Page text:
6/22/12 Update – This article and the accompanying download have been updated.
The latest release of the Exchange Client Network Bandwidth Calculator includes several updates but arguably the most significant is time zone support. I have been looking at how to deal with the time zone problem for the last 12 months or so and it’s taken a while to come up with a practical solution. However, I am getting ahead of myself, so firstly let’s look at what the time zone problem actually is.
What is the time zone problem?
I am going to assume that everyone knows what time zones are and why we have them, however for those that want to know more I recommend reading the Wikipedia article below;
The actual problem with time zones from a network bandwidth prediction perspective is that we may be trying to model workloads from users in different parts of the world who are sharing either the same network connection or the same end service. This causes us a problem since the peak usage times for most users is relative to their local time zone;
For example, if we look at a normal working day for an average 1000 user organization we see two typical peaks, one in the morning around 10am that lasts for 2 hours and a later peak in the afternoon at around 2pm that lasts for 4 hours. When we plot this it looks as follows;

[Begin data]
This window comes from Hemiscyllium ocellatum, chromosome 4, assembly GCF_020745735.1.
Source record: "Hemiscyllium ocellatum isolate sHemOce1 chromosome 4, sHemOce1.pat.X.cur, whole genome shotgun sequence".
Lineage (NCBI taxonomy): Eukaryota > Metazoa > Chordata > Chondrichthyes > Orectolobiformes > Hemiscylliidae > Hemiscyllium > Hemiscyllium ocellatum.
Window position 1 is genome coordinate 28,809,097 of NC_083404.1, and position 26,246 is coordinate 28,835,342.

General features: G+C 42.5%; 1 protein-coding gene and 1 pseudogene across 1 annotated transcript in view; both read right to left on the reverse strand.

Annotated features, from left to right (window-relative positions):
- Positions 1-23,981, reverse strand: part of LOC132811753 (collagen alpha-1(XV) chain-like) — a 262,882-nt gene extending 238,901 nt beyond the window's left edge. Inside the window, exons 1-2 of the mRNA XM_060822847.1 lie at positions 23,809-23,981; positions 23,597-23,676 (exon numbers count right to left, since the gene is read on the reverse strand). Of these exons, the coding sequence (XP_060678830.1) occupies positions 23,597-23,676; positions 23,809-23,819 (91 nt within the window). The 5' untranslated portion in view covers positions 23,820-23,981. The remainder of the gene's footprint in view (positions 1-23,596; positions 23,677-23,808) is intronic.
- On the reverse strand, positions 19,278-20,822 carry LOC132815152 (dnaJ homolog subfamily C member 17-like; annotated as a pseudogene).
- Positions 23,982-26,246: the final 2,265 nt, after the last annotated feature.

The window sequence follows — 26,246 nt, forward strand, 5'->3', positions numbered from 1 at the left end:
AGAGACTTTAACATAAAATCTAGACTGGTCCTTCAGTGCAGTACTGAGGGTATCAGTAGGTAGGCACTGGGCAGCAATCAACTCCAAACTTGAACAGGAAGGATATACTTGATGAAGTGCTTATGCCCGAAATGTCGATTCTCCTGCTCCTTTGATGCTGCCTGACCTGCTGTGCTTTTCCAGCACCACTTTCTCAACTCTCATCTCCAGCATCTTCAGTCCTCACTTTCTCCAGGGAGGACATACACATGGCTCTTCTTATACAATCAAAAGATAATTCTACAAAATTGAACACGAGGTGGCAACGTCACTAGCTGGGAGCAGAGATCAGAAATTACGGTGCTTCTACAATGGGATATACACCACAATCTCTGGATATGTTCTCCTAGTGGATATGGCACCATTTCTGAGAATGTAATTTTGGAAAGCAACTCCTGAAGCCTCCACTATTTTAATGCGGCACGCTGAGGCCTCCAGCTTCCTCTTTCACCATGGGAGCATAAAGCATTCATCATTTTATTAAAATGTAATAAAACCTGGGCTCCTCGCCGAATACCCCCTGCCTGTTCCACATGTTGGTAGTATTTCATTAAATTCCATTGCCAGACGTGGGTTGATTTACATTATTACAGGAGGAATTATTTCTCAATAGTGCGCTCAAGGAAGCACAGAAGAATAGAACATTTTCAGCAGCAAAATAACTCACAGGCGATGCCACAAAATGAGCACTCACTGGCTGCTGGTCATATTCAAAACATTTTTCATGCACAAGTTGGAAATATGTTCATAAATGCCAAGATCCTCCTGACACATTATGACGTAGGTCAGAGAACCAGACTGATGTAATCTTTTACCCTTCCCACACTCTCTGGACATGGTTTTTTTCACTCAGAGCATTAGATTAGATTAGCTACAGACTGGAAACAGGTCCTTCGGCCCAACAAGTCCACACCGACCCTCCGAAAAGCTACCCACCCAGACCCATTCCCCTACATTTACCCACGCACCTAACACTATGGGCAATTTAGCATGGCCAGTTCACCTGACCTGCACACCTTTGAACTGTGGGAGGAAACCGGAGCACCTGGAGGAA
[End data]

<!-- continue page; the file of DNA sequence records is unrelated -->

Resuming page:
Now, let’s imagine that we are modelling the requirements for 5 different locations around the world, each supporting 1000 users accessing a shared resource in New York. At this stage let’s assume that the shared resource is a load balancer fronting Exchange 2010 on-premises (I thought I would choose an on-prem example for a change J)
- London (GMT) = 1000 users
- Warsaw (GMT+1) = 1000 users
- Jakarta (GMT+7) = 1000 users
- Redmond (GMT-8) = 1000 users
- New York (GMT-5) = 1000 users
If we model this using our legacy technique of predicting the peak for each set of users and adding them together we get the following;
What this chart is showing is that each site of 1000 users required roughly 1.56Mbits/sec of bandwidth at their peak each day and so when we add them all together to account for all of the users sharing the load balancer in New York, we get a peak requirement of 7.81Mbits/sec. This is how we have historically dealt with bandwidth planning for distributed users, predict their peak requirements then stick them all in a table and add them together.
The issue here is that the users in Europe will be going home when the users in Redmond are just waking up and the users in Jakarta will be tucked up in bed!